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Common Causes of Acne

Common Causes of Acne

Whether we like it or not, acne and pimples are common for many people. It doesn't just stop after your teenage years are over and many people are affected by acne right through to adulthood. There are different treatments available on the market for acne but sometimes it can be quite persistent. 

What causes acne? There are several different reasons why you may be experiencing prolonged acne. But there are a few common reasons why you may be experiencing breakouts.


Hormonal changes

This is one of the main causes of acne breakouts, especially in teenagers. The main cause is thought to be a rise in androgen levels which is a type of hormone that increases when adolescence begins. Androgen is then converted into estrogen in women. When your androgen levels increase, this can cause oil glands under the skin to increase as well. The enlarged gland causes excessive sebum, which can break down into the pores which cause bacteria. This bacteria is what causes these pimples and blackheads to occur.


Certain items of clothing

If you're constantly wearing a headband or you have some kind of clothing item on your face for a prolonged period (any ideas?), this can place pressure on the skin which leads to breakouts. For areas on the body, it may be a backpack or tight undergarments. For the face, it could be the introduction of using face masks which can cause pimples aka "mascne". For many people, face masks have caused an increase in oily skin and pimples, especially where the mask sits on the face. Although face masks have been helpful for other reasons, mask-wearing, added pressure on the skin and hot air from your breath can make for the perfect breeding ground for pimples and bacteria.


Think about your pillowcase

When was the last time you changed your pillowcase? When you go to bed at night your daily dirt, makeup and grime that has built up on the skin are now found on the surface of your pillowcase. If you're not changing your pillowcase regularly, this dirt on your pillow is then transferring back to your face. It's thought that the rubbing of the pillowcase against your skin at night can also produce acne breakouts and inflammation.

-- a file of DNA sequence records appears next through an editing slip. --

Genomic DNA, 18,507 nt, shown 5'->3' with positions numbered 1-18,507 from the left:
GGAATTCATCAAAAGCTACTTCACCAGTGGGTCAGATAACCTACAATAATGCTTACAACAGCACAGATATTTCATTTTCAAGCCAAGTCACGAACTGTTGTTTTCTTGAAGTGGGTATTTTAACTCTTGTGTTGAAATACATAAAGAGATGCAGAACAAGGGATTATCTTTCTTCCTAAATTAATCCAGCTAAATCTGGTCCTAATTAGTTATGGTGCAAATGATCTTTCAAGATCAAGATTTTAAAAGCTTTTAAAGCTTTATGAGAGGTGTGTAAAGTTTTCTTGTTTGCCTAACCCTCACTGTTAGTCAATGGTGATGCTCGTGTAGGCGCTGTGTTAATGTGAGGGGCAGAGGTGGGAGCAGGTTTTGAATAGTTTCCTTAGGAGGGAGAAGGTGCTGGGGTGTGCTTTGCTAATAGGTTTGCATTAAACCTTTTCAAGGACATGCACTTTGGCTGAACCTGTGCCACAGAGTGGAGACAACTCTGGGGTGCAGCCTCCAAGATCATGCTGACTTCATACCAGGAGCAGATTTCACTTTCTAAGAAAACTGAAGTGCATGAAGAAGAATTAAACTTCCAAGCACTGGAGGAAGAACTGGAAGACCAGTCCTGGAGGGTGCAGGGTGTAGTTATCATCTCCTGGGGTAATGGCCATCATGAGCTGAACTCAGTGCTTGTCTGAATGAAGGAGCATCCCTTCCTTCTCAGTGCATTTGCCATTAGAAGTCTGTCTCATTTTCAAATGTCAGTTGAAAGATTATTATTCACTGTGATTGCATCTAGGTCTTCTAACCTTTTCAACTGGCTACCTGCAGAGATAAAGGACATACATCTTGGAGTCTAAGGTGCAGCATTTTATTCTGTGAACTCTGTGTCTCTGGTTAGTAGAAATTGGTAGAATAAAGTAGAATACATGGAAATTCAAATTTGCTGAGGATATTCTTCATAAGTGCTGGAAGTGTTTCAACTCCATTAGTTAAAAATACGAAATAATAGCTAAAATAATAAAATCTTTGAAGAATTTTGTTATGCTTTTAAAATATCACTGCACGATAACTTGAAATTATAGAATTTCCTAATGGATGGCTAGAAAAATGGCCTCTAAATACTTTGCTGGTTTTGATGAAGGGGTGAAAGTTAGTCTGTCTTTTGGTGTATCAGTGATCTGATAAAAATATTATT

Try and change your pillowcases as often as possible. You may also want to switch to a silk pillowcase which can help reduce friction. They have the added benefit of being quite good for your hair as well. Plus silk is known to be antibacterial!


Stress and not enough sleep

If you're not getting enough sleep, that means you're not getting enough time to repair and for your cortisol levels to decrease. Being tired means that your body is more exposed to higher levels of cortisol, which can trigger breakouts in some people. It's also a particular hormone that can increase during stress. 

If you're not giving yourself time to relax and replenish at night, your skin isn't getting the time to repair itself from acne. The easiest way around this is to try and get more sleep and perhaps look at introducing relaxation techniques into your daily routine. Having trouble getting to sleep at night? Assess your sleep hygiene habits, stop looking at your smartphone before bed, keep your bedroom cool and dark and make sure to get to bed earlier.


You’re using the wrong ingredients

Have you read the back of the label of any of the products that you're putting on your skin lately? Plenty of skincare products have ingredients that just aren't going to work well for your skin, no matter what state your skin is in. A common ingredient call sodium lauryl sulphate is an oil stripping surfactant, which is found in many products (especially acne products). This can trigger acne breakouts, even if it's a product that is meant to help acne. The first thing you need to do is check the labels of your products that you're using and perhaps make the switch to an organic skincare product (here is our detailed article on why you should always read the label). Organic skincare does not use any parabens and irritants in the product to provide your skin with a cleaner and safer product to help your pores recover and repair.

If you've made some changes to the products that you've been using, have tried to relax a little more and work on your sleep patterns but you're still experiencing acne, it may be a good idea to have a chat with your doctor. Your doctor or a visit to a dermatologist may be an ideal way to determine what is happening with your skin and whether you may be allergic to other products which could be causing breakouts.


Aly XO

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